Re: [Czechlist] TERMS: Movie legalese
- Thanks for comments on soudni razitko and for the contact, Tony, still
interested if someone can confirm my friend's story about courts having
their way with you if you get one AND, of course, in people in posession of
As for the movie contract terms:
> >positive print pozitivni kopie ???Just pozitiv is OK, kopie in Czech implies that it is one of several, so use
pozitivni kopie if the contracts talks about lots of them, or use pozitiv if
it talks about one (unless I'm mistaken, there is one "original" positive,
of which copies are made, to save the original negative from wear and tear,
so I presume the contract would be dealing with what to do with that one
> >photonovel : fotoroman ???like
> >(A book of photos from the film with dialogues in balloons, something
> >a comics but not hand-drawn)I've never heard of that, is it used for the purpose of the film (as a
replacement of the technical script - where the action is sketched,
comic-like for the different trades to know where they are and what to
do...) - then it couldn't be photos from the film, as these are only
available after shooting....maybe it's used for editing purposes or
or is this a merchandise that goes out after the film to help generate
"fotoroman" would sound like that to me, and the place to check the name
would be teenage magazines, knew a photog once who shot those for the German
BRAVO, try the Czech edition for what they call it...
That's my two pence's....contact me if there are any technical terms to do
with post-production and the like, Martin, my combined experience as a
photog and ocassional translator for advert production companies should
- Jamie, thanks a lot, you were a real help! As to the photoplay, they used it as a short name for the first movie made based on the book, so I suspected that had to be a synonym. Concerning fotoroman: I got 100+ hits on Google, so it´s at least used if not formally recognized.
As to theatrical distributor, I think I´ll go for "filmovy distributor".
----- Original Message -----
Sent: Friday, January 04, 2002 1:11 PM
Subject: Re: [Czechlist] TERMS: Movie legalese
In a message dated 1/4/02 5:35:15 AM, martinjanda@... writes:
>I am facing a tricky movies copyright contract. Would you help?
I'll try, but you'll have to put them into Czech.
>Know all men by these presents: That... Potvrzujeme tímto, Ze ???
>(context: a general preamble cliche, something like Whereas. Strange, I
>have never seen this before, but there was a plenty of Google hits.)
This is on my dad's will and on his trust documents. The expression must go
back centuries. Your "potvrzujeme" clause is probably okay, but the original
expression indicates that the document is meant to confirm the contents of
the contract to the whole public.
>positive print pozitivni kopie ???
I think so. In other words, not a photographic negative.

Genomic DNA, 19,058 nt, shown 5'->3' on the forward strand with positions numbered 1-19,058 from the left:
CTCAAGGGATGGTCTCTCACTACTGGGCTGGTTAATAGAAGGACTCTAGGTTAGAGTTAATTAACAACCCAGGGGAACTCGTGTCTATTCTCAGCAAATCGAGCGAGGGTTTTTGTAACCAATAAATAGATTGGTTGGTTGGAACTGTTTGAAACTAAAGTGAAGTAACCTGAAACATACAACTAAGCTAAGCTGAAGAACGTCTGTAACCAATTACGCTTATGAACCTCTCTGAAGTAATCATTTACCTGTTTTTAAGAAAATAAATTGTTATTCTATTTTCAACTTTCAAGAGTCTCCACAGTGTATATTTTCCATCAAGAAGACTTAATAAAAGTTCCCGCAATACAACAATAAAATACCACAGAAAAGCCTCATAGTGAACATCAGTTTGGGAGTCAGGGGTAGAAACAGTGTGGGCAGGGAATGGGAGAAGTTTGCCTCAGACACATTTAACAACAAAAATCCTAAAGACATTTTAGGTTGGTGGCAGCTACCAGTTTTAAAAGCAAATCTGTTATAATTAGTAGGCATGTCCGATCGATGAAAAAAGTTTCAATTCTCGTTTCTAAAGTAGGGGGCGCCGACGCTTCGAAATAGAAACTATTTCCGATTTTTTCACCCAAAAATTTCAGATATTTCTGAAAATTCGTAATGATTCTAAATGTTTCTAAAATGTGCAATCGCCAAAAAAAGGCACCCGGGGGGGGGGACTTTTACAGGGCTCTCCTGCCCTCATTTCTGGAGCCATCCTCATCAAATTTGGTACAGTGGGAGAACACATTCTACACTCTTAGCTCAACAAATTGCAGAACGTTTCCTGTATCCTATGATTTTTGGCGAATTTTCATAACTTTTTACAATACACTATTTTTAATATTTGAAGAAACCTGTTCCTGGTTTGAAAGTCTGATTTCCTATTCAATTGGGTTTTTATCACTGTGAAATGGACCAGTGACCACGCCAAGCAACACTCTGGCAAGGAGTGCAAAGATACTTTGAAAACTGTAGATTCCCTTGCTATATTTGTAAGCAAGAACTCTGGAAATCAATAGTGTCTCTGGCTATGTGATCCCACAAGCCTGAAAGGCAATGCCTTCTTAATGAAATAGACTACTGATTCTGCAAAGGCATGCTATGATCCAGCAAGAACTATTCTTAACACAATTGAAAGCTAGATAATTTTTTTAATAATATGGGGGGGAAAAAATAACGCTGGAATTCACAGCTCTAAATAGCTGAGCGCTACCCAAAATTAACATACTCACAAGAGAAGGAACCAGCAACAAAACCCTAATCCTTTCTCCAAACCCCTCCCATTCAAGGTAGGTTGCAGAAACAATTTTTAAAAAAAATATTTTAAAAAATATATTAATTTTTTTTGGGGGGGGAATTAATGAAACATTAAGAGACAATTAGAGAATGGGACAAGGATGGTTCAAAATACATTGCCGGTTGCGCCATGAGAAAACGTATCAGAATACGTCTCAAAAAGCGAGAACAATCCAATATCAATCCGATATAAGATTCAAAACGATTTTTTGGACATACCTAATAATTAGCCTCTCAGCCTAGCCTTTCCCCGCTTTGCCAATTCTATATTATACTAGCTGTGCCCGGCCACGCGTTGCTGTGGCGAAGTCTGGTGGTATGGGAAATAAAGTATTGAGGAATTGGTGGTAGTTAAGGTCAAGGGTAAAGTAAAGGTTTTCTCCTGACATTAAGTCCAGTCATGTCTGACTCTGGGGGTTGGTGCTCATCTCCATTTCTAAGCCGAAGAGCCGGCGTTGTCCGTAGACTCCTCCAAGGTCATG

>photonovel : fotoroman ???
>(A book of photos from the film with dialogues in balloons, something like
>a comics but not hand-drawn)
If "fotoroman" is acceptable Czech, then that's what it would be. The term
"novel" has come to be used more and more in a comic book context. For
example, there are more expensive Batman and Superman comics with a higher
quality of artwork, and they are intended for adults. These are called
"graphic novels", so I think "fotoroman" would probably work.
>theatrical distributor distributor (filmu)???
>What I found in Google is a distributor having experience with story´s
>threatre presentation - but if you check several lists of TDs, they are
>mostly large movie distributing companies
Be careful, because there is more than one type of film distributor nowadays.
The theatrical distributor would supply the film to the kino. This may or
may not be the same company that provides it to the video store.
>Publisher ' s Release Souhlas nakladatele?
>(A list of previous publications of the book)
"Release" is tricky. If it means publication of a book, then it would mean
something like "vydani". However, "release" can also mean permission to do
or use something. For example, when a photographer takes pictures of models
or individuals in public for use in an advertisement or magazine, those he
needs those people to sign a "release form" giving him legal permission to
use their image in print. Before I would leave chaperone by myself a "vylet"
for my high school kids in Marianske Lazne, someone would write up a document
stating that I was not legally responsible for any injuries, deaths or
pregnancies that occurred during the trip. That is also a type of release,
because it releases me from legal liability. I can't tell from what you gave
here whether "release" means "souhlas" or "vydani".
>Photoplay - film
>(just a fancy word for the a movie, correct or wrong?)
Absolutely not. I would need more context, but I'm almost 100% certain this
does not mean "film". "Photoplay" was the name of a movie fan magazine about
half a century ago, but that doesn't exist anymore. It could mean screenplay
... Wait a minute! Webster's New World College Dictionary contradicts me,
saying that "photoplay" is an "early name for film". That's news to me! I
can't imagine it would still be used today, but there it is. It must be used
now for something slightly different from "film", maybe something like a
screenplay? Check for nuance.
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